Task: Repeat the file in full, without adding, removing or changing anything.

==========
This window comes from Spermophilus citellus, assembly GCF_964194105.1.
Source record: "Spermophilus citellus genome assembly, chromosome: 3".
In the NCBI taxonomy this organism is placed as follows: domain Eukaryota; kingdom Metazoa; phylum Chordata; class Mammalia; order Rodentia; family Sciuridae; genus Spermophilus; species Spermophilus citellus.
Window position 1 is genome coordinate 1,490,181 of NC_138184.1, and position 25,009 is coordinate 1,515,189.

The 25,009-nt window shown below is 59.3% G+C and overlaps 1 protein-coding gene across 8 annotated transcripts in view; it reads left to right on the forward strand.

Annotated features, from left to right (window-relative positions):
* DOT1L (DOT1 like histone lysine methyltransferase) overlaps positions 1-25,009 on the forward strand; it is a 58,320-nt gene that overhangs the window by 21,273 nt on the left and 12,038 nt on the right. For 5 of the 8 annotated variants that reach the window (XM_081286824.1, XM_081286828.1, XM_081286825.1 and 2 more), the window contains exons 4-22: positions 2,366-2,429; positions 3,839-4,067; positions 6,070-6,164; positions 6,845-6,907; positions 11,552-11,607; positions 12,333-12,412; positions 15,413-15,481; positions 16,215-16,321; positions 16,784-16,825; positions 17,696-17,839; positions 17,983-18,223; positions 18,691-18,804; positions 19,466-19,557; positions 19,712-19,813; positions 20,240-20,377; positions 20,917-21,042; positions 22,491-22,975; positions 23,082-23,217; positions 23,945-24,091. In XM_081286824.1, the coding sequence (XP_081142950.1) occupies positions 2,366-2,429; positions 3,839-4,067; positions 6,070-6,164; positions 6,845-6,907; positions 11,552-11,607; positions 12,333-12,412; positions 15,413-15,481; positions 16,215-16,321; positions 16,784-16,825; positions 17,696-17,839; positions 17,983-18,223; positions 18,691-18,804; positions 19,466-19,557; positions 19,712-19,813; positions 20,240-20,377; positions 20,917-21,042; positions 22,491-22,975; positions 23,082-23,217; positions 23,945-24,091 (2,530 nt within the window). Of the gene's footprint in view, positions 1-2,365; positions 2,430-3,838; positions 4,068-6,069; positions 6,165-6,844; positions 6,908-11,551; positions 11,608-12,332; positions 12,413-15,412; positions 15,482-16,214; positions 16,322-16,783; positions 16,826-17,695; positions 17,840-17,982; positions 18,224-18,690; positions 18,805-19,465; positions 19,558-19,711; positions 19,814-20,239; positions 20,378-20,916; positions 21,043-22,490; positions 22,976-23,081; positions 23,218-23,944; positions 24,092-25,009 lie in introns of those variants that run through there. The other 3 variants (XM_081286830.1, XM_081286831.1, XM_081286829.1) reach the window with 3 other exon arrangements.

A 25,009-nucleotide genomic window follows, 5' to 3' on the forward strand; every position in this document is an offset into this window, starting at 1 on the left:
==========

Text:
This window comes from Spermophilus citellus, assembly GCF_964194105.1.
Source record: "Spermophilus citellus genome assembly, chromosome: 3".
In the NCBI taxonomy this organism is placed as follows: domain Eukaryota; kingdom Metazoa; phylum Chordata; class Mammalia; order Rodentia; family Sciuridae; genus Spermophilus; species Spermophilus citellus.
Window position 1 is genome coordinate 1,490,181 of NC_138184.1, and position 25,009 is coordinate 1,515,189.

The 25,009-nt window shown below is 59.3% G+C and overlaps 1 protein-coding gene across 8 annotated transcripts in view; it reads left to right on the forward strand.

Annotated features, from left to right (window-relative positions):
* DOT1L (DOT1 like histone lysine methyltransferase) overlaps positions 1-25,009 on the forward strand; it is a 58,320-nt gene that overhangs the window by 21,273 nt on the left and 12,038 nt on the right. For 5 of the 8 annotated variants that reach the window (XM_081286824.1, XM_081286828.1, XM_081286825.1 and 2 more), the window contains exons 4-22: positions 2,366-2,429; positions 3,839-4,067; positions 6,070-6,164; positions 6,845-6,907; positions 11,552-11,607; positions 12,333-12,412; positions 15,413-15,481; positions 16,215-16,321; positions 16,784-16,825; positions 17,696-17,839; positions 17,983-18,223; positions 18,691-18,804; positions 19,466-19,557; positions 19,712-19,813; positions 20,240-20,377; positions 20,917-21,042; positions 22,491-22,975; positions 23,082-23,217; positions 23,945-24,091. In XM_081286824.1, the coding sequence (XP_081142950.1) occupies positions 2,366-2,429; positions 3,839-4,067; positions 6,070-6,164; positions 6,845-6,907; positions 11,552-11,607; positions 12,333-12,412; positions 15,413-15,481; positions 16,215-16,321; positions 16,784-16,825; positions 17,696-17,839; positions 17,983-18,223; positions 18,691-18,804; positions 19,466-19,557; positions 19,712-19,813; positions 20,240-20,377; positions 20,917-21,042; positions 22,491-22,975; positions 23,082-23,217; positions 23,945-24,091 (2,530 nt within the window). Of the gene's footprint in view, positions 1-2,365; positions 2,430-3,838; positions 4,068-6,069; positions 6,165-6,844; positions 6,908-11,551; positions 11,608-12,332; positions 12,413-15,412; positions 15,482-16,214; positions 16,322-16,783; positions 16,826-17,695; positions 17,840-17,982; positions 18,224-18,690; positions 18,805-19,465; positions 19,558-19,711; positions 19,814-20,239; positions 20,378-20,916; positions 21,043-22,490; positions 22,976-23,081; positions 23,218-23,944; positions 24,092-25,009 lie in introns of those variants that run through there. The other 3 variants (XM_081286830.1, XM_081286831.1, XM_081286829.1) reach the window with 3 other exon arrangements.

A 25,009-nucleotide genomic window follows, 5' to 3' on the forward strand; every position in this document is an offset into this window, starting at 1 on the left: